Imagine we need to design the interface for a device intended for use in a hospital operating room (OR). There are a lot of human factors at play here. For the most part, the OR is a sterile environment where nurses, anesthesiologists, and surgeons are covered head-to-toe, including their hands, which are gloved. There are a variety of patient monitoring devices scattered around the room. Liquids whose source could be the patient, medicines, or surgical or cleaning applications, could be anywhere. Spotlights, instrument tables, and other devices surround the operating table.
All of these variables impact the design of both the workflow and user interface. A common smartphone pattern exemplified in Part I is the sliding drawer navigation menu. While this works well on a handheld device with limited screen real-estate, it might not be appropriate for a patient-monitoring interface. Requiring an additional touch interaction to reveal the main navigation might not be ideal in an environment where the user’ workflow doesn’t leave a second to spare.
In the Car
There’s been a lot of buzz in the industry about the Tesla Model S dashboard user interface. I think this is a great example of pushing the envelope in an industry that’s been pretty standardized for half a century. However, giving the UI a test drive (pun intended) left me wondering whether centralizing most of the dashboard controls onto what’s basically a giant touchscreen tablet was a good decision. Given a highly regulated automotive industry, surely Tesla has done due diligence with user testing, but there are still some significant usability — and ultimately safety — concerns. For instance, if driving the car is the primary task (and it better be!), could that task be impacted by the burden of touch target acquisition to adjust something like the interior temperature (as opposed to reaching for and turning a physical knob)?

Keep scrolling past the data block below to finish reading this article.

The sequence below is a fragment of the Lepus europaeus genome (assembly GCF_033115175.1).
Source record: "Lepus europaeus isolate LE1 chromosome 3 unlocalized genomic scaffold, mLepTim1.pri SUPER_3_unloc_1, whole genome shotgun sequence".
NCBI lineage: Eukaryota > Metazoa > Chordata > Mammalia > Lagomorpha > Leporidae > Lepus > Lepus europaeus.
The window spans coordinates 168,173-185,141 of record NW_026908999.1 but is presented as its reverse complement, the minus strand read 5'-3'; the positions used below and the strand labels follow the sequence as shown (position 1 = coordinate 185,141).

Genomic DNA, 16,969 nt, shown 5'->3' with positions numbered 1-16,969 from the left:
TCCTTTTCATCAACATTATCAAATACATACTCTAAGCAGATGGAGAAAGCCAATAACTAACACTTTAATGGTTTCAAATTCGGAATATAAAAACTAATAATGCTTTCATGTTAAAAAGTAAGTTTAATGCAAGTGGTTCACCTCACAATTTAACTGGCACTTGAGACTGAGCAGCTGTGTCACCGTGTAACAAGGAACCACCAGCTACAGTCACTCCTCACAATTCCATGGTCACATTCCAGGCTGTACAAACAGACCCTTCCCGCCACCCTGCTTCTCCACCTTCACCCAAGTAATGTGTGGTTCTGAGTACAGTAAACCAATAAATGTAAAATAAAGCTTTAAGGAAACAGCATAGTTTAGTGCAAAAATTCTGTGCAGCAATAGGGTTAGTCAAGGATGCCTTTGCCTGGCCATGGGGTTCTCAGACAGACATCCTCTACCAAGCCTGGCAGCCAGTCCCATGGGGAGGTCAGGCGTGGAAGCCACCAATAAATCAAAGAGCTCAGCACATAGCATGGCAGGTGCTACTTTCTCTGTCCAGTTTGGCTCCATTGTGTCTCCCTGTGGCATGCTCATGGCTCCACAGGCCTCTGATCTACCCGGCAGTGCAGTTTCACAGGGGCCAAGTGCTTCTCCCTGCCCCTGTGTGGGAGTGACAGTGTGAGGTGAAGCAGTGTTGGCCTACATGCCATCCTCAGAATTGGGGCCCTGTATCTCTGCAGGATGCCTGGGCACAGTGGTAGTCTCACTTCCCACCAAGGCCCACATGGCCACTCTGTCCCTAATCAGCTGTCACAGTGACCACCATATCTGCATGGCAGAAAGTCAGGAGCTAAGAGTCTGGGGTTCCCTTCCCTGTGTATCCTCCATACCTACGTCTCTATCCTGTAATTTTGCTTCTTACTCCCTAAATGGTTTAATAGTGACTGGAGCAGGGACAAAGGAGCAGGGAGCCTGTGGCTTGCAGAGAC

In the Factory
In an industrial setting, we have some of the same concerns we might have in the OR. The user may be required to wear safety gloves and goggles. Liquids may also be a concern. Information on-screen might need to be legible from farther than a few feet. There may be environmental distractions such as heavy machinery, other workers, and loud noise. If we were designing a product interface for this type of environment, we would need to go beyond smartphone patterns and focus on very specific workflows.
Interaction Design Isn’t Just About Designing with Patterns
Smartphone patterns can be useful because of their ubiquity and familiarity. However, an IxD outlook that is limited to these patterns is myopic, and ill-equipped to address the wide breadth and depth of human-computer interaction contexts. Slapping a smartphone-like interface on your product is probably not the answer. And the truth is that there’s no silver-bullet solution to UI challenges.
Strike a balance. Use smartphone patterns where they make sense, but give deep consideration to your users’ needs. Be creative, but also be practical when you’re designing for critical contexts. You never know when your interaction design might save your users’ time, money, or even a life.